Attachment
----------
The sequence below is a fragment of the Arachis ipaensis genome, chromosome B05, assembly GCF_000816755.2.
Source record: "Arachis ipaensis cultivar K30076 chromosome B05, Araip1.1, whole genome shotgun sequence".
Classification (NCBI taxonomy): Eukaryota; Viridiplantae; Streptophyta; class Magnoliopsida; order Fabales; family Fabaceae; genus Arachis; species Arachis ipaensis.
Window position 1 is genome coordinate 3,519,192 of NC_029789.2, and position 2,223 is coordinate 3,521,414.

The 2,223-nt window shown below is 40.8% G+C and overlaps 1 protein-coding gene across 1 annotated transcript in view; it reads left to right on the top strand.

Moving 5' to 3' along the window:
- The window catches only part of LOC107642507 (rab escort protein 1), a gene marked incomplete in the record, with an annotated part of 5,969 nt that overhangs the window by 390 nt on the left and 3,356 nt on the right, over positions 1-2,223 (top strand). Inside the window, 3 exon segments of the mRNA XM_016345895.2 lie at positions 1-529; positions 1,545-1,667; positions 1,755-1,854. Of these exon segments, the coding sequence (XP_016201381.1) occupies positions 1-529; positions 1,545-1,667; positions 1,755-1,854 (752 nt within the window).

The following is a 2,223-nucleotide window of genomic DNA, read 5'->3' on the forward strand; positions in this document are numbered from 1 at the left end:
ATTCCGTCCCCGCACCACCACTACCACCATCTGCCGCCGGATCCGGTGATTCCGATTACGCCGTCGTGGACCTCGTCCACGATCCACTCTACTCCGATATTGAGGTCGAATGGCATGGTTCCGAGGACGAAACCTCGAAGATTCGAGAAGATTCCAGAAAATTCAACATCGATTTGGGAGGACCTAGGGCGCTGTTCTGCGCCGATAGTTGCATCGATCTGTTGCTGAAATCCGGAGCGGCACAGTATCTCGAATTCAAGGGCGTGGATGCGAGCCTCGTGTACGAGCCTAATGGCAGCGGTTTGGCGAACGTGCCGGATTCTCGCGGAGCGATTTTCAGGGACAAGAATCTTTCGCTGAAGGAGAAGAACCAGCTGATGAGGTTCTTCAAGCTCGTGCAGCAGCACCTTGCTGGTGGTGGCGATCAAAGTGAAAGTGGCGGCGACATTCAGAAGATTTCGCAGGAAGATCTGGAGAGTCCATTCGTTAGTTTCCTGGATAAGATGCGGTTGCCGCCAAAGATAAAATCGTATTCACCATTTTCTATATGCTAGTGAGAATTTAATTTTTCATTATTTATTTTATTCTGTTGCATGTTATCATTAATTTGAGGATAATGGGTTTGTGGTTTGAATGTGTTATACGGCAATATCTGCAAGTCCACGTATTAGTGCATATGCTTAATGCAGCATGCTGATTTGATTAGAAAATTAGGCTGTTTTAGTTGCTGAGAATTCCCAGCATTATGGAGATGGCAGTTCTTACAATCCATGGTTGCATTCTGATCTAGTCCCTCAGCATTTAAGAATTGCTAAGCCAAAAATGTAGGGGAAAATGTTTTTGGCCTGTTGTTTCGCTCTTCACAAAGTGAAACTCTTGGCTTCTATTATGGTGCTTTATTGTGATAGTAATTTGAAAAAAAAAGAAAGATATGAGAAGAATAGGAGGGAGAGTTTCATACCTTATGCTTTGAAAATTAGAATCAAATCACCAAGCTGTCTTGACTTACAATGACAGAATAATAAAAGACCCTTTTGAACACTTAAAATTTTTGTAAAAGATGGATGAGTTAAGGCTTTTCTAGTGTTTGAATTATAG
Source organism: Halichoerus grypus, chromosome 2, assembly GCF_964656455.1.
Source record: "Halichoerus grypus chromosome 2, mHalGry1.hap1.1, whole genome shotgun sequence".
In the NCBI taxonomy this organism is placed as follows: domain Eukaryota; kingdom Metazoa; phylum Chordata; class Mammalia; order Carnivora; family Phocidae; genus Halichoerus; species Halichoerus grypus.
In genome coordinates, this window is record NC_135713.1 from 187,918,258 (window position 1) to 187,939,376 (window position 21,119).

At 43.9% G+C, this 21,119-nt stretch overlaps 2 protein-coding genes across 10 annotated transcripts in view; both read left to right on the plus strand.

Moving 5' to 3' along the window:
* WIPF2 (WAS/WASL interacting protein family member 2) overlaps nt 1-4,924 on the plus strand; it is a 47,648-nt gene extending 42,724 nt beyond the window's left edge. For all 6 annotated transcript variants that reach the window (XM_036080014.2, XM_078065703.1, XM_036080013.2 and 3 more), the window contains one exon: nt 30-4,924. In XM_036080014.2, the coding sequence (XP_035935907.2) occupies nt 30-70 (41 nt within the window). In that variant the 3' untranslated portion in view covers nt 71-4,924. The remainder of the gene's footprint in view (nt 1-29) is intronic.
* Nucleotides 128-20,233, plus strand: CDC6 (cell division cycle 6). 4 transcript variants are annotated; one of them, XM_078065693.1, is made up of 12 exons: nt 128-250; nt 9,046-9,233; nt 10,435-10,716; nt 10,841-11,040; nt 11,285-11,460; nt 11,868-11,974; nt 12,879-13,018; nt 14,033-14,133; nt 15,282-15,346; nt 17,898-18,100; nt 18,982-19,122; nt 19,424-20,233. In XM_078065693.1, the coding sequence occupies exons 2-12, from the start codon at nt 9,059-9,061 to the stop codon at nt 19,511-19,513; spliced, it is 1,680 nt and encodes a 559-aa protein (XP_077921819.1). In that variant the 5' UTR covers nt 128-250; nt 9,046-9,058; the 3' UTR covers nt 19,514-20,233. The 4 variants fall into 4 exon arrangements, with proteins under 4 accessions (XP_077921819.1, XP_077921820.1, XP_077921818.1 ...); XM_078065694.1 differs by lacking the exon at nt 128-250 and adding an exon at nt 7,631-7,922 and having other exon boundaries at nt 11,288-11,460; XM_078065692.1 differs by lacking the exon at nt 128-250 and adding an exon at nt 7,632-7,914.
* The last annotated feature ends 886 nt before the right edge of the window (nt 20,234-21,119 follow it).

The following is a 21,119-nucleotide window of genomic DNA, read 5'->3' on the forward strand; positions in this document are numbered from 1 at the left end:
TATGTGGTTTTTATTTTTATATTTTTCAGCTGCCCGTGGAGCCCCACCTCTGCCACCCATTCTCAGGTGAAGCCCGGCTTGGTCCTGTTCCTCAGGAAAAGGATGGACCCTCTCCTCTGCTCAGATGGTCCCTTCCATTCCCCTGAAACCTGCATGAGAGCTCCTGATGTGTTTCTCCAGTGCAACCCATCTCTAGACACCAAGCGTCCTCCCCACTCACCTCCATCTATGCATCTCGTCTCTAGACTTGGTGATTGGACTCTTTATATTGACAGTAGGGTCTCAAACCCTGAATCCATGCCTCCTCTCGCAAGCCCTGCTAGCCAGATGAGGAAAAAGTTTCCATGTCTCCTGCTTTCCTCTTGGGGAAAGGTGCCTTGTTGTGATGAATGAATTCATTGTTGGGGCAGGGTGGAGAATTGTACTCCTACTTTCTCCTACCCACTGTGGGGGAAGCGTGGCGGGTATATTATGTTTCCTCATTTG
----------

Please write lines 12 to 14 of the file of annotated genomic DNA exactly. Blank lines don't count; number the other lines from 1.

In the NCBI taxonomy this organism is placed as follows: domain Eukaryota; kingdom Metazoa; phylum Chordata; class Mammalia; order Carnivora; family Phocidae; genus Halichoerus; species Halichoerus grypus.
In genome coordinates, this window is record NC_135713.1 from 187,918,258 (window position 1) to 187,939,376 (window position 21,119).

At 43.9% G+C, this 21,119-nt stretch overlaps 2 protein-coding genes across 10 annotated transcripts in view; both read left to right on the plus strand.